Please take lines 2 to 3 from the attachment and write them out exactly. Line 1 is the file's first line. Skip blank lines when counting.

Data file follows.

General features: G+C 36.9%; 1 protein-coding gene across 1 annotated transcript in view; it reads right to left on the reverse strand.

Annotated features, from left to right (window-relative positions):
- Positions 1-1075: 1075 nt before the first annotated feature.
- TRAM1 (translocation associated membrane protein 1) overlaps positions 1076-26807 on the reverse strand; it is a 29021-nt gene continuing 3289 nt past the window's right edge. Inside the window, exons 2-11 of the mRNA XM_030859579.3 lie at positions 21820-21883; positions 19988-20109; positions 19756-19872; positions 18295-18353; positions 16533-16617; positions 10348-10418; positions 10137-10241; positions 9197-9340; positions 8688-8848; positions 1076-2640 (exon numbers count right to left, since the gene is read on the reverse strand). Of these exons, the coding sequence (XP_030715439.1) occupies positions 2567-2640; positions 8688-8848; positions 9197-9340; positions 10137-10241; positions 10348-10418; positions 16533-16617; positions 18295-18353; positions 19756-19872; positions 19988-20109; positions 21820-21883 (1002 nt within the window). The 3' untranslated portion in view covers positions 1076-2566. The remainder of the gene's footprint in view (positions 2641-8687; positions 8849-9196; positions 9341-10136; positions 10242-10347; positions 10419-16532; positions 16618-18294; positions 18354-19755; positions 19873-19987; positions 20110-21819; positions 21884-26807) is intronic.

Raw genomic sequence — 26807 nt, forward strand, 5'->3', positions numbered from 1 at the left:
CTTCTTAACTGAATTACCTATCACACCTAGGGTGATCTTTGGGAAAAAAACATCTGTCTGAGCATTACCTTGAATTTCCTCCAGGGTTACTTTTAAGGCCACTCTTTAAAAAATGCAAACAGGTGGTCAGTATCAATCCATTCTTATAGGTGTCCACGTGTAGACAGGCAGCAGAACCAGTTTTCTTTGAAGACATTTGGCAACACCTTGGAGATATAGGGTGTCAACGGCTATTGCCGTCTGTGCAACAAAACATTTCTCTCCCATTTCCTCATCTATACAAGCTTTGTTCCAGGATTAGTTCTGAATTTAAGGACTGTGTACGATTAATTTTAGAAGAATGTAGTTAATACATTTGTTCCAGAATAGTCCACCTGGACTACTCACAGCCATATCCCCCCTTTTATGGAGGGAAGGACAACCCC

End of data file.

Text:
Annotated features, from left to right (window-relative positions):
- Positions 1-1075: 1075 nt before the first annotated feature.